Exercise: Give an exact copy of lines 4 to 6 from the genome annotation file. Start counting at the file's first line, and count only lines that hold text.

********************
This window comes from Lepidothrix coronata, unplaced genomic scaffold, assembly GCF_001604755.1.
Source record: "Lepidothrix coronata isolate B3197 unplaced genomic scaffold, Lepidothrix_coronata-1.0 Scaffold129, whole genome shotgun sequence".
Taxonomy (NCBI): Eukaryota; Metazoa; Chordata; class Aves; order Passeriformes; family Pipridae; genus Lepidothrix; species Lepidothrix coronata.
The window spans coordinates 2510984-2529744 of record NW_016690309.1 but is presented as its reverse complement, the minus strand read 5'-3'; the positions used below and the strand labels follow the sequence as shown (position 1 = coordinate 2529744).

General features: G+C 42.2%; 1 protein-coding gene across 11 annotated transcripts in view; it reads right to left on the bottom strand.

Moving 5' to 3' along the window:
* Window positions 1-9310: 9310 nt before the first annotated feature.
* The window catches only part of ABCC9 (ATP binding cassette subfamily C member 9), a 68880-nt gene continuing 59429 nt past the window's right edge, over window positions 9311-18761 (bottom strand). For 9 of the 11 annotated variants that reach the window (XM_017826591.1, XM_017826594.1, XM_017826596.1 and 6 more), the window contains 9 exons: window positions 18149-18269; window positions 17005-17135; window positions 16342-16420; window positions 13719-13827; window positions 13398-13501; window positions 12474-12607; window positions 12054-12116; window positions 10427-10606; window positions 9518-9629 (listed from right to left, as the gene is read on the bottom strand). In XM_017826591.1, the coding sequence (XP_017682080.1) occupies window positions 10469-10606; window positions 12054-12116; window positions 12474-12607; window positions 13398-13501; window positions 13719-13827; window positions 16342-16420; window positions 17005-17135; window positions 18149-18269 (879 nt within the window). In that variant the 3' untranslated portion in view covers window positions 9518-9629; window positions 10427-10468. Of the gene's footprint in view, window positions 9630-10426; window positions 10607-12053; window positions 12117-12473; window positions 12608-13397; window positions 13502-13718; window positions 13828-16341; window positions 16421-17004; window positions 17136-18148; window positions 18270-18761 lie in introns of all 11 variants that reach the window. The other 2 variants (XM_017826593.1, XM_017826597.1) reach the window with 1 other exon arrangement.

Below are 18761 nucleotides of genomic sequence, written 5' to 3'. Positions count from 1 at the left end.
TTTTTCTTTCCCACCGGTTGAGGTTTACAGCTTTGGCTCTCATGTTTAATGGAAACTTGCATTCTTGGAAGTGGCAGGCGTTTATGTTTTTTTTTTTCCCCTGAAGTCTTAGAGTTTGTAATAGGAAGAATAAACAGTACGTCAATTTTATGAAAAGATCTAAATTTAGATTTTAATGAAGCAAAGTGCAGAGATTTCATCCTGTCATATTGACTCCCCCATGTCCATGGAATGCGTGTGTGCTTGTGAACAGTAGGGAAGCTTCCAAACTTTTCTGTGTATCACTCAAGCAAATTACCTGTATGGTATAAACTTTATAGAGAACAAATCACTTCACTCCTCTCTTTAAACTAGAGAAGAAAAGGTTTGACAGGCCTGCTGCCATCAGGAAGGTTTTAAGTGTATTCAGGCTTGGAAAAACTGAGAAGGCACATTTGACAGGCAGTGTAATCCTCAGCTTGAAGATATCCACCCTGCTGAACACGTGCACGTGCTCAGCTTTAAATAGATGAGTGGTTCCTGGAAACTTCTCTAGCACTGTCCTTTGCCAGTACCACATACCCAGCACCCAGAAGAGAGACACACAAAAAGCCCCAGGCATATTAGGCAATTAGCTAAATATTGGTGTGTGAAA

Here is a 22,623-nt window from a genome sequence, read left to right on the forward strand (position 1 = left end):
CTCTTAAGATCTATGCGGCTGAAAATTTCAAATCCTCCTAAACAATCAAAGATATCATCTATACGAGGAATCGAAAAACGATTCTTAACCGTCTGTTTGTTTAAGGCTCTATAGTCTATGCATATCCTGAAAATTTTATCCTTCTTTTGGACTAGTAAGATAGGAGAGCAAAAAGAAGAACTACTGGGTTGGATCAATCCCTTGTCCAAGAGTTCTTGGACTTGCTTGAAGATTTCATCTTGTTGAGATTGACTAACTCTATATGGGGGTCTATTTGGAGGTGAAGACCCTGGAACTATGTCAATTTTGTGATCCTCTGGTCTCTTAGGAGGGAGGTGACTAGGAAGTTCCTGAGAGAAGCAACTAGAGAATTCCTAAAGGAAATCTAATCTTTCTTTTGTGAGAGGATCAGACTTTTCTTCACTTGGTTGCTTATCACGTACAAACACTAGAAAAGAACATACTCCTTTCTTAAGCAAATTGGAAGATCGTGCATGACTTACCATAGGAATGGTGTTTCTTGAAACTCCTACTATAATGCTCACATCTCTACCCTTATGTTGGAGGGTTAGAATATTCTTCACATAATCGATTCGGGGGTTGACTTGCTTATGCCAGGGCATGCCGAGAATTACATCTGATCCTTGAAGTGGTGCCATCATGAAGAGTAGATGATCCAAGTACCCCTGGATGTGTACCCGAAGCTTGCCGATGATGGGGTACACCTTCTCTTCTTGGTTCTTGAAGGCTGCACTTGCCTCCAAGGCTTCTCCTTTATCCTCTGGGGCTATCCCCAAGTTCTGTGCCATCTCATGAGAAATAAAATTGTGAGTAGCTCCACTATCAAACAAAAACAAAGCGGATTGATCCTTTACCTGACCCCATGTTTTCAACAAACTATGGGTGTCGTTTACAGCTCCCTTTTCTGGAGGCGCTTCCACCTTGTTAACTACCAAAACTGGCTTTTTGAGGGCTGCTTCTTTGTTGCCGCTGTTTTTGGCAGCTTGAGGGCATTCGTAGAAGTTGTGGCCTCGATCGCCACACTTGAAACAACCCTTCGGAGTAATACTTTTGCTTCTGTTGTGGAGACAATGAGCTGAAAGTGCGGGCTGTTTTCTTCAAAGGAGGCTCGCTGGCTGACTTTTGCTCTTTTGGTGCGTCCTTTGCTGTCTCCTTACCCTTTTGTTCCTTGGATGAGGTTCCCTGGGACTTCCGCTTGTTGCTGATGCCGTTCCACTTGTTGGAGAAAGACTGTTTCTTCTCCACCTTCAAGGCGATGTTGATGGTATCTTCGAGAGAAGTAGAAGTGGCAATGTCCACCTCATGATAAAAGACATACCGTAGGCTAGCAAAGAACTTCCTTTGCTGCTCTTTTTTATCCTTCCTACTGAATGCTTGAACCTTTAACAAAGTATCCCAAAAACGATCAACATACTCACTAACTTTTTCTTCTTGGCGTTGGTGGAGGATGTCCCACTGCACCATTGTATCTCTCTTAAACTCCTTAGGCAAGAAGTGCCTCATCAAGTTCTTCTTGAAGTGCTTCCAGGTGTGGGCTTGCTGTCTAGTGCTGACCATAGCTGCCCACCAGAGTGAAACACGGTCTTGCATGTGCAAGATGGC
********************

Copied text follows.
The window spans coordinates 2510984-2529744 of record NW_016690309.1 but is presented as its reverse complement, the minus strand read 5'-3'; the positions used below and the strand labels follow the sequence as shown (position 1 = coordinate 2529744).

General features: G+C 42.2%; 1 protein-coding gene across 11 annotated transcripts in view; it reads right to left on the bottom strand.

Moving 5' to 3' along the window: